Michelle Saenz of Santee, California buys baby formula at a grocery store in Tijuana, Mexico on May 24 after being unable to find the product in the U.S.
FDA Commissioner Robert Califf recently told lawmakers it could be about two months before formula supplies return to normal levels.
The agency has waived many of its regulatory requirements to accept more formula from the United Kingdom, Australia and other nations.
U.S. manufacturers, including Reckitt and Gerber, have also stepped up production, running plants 24/7 and sourcing more formula from alternate facilities.
News of Abbott’s reopening comes just one day after the Biden Administration announced it was bringing in baby formula from Mexico as part of Operation Fly Formula.
Nestle will send nearly 33 million full-size, 8-ounce bottles of Gerber Good Start Gentle general formula from its Mexico plant beginning in July. The shipments would continue through October.
‘The U.S. Department of Health and Human Services is evaluating options for getting the products to the U.S. as quickly as possible,’ the agency said in Friday’s statement.
The administration invoked the Defense Production Act to speed production of formula and launched Operation Fly Formula to import formula from abroad in May.
Already, two shipments of formula have come in from Europe under that operation. The two flights brought in total of 1.5 million, 8-ounce bottles of formula.
Third and fourth shipments were detailed this week as the administration tries to show it has the situation in hand.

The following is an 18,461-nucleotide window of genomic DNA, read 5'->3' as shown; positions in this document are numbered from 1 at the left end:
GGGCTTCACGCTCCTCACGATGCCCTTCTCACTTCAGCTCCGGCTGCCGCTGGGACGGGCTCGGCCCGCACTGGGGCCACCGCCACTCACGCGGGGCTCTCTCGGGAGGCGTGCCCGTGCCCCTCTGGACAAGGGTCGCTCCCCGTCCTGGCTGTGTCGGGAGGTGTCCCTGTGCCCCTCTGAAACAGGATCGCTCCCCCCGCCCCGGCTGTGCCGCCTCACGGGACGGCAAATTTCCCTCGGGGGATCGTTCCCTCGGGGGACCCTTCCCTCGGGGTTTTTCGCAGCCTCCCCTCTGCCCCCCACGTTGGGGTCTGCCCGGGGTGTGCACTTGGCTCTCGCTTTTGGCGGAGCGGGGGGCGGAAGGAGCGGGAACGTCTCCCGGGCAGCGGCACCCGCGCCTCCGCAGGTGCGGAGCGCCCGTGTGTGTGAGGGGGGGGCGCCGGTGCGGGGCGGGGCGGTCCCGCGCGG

The third shipment will bring in Kendamil infant formula from the UK to the U.S. The shipments start June 9 and will contain 3.2 million 8-ounce bottle equivalents of Kendamil Classic Stage 1 and 540,000 8-ounce bottle equivalents of Kendamil Organic.
United Airlines has agreed to transport Kendamil formula free of charge. The formula will be on Target shelves ‘within weeks’ of its arrival into the United States.
The administration also announced a fourth flight – this time with formula from Australia. The 380,000 pounds of Bubs Australia infant formula, approximately 4.6 million 8-ounce bottles, will arrive in Pennsylvania and California on June 9 and June 11 respectively.
Meantime, the administration faces criticisms about its handling of the formula shortage with officials struggling to answer why Biden wasn’t made aware of the crisis until two months after it started.
Abbott closed the Sturgis factory in February after the FDA began investigating four bacterial infections among infants who consumed powdered formula from the plant. Two of the babies died.
The company continues to state that its products have not been directly linked to the infections, which involved different bacterial strains.
FDA inspectors eventually uncovered a host of violations at the plant, including bacterial contamination, a leaky roof and lax safety protocols.
The FDA has faced intense scrutiny for taking months to close the plant and then negotiate its reopening. Agency leaders recently told Congress they had to enter a legally binding agreement with Abbott to assure all the problems were fixed.
In a meeting with formula manufacturers at the White House on Wednesday – where Abbott Nutritional was notably absent – the executives told the president they knew as soon as the Abbott plant in Strugis, Michigan, closed in February that there would be a shortage.
Their comments raised questions about why Biden and his administration didn’t act faster to get more formula produced and onto store shelves. The closure resulted in a bare grocery store shelves, a major hike in formula prices and frantic parents worried about feeding their children.
Biden, who has faced criticism over the baby formula shortage, defended his administration’s response to the problem, saying they ‘kicked everything into gear’ when they knew how bad the problem was. He is pictured during a press briefing on Wednesday
Biden defended his administration’s response, saying they ‘kicked everything into gear’ when they knew how bad the problem was.
‘I don’t think anyone anticipated the impact of one facility,’ the president said on Wednesday, referring to the closure of Abbott’s Michigan plant.